In the audience, old white men and women shoot the old white breeze. Even the midday sun is white, hovering like a communion wafer behind a thin white cloud. Talk to anyone for very long, and Brexit very soon becomes about the war, about D-Day, about better days when young men shot one another to pieces on foreign beaches. The past railing against the future.

“This is about our standing in the world, about whether people respect us,” Nigel growled at them, and down on the boardwalk, they all growled back, an entirely irony-free exchange.

It is fully sociopathic politics, this. Nothing can be allowed to stand in the way of their mission to burn the country down. Nothing less than the full, placing-sanctions-on-yourself Brexit will be tolerated, and any grown-up that stands in the way must be torn apart. Full, national self-suicide is the only acceptable outcome.

“It is time to sweep the two main parties aside and replace them with better people,” he said. Which better people? Paul Nuttall? This, one has to remember, is a man who had to lead his last party six times, because everybody who ever replaced him had to resign within eight minutes, be it for lying about Hillsborough, running off with a glamour model or having an actual fist fight with a colleague in the European parliament.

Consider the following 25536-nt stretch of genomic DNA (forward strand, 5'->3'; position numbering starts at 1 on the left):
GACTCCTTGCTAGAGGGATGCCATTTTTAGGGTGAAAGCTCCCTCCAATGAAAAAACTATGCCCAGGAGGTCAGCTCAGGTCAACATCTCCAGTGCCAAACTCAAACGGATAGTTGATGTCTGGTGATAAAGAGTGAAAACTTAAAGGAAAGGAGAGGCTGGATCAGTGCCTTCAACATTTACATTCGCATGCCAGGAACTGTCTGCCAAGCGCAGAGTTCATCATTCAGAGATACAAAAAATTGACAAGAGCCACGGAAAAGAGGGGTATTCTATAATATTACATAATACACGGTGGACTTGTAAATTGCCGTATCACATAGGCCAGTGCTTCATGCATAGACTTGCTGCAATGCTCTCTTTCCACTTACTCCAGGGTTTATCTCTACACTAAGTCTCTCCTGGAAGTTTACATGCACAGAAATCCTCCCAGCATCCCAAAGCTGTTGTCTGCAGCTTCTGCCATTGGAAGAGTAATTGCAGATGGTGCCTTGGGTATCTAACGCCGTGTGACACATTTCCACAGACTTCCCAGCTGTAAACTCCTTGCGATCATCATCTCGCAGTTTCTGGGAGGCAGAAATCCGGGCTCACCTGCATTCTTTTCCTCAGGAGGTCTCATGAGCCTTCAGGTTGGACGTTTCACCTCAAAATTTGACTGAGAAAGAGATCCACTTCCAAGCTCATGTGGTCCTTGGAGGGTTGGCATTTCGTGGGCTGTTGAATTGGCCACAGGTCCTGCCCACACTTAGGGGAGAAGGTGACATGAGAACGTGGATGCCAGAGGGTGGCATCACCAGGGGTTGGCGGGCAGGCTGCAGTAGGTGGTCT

And this, ultimately, is why Nigel Farage’s politics of grievance is so utterly futile. It is a mission to Clactonise the country, to make it economically backward but racially pure, and the country, ultimately, does not want to be Clactonised. It is why Brexiteers have conspired to secure a defeat from inside their own victory, because losing is all that Brexit can ever be.

No politician can make Nigel Farage’s septuagenarian army any younger. Time cannot be turned back. There can only be rage, rage against the dying of the white.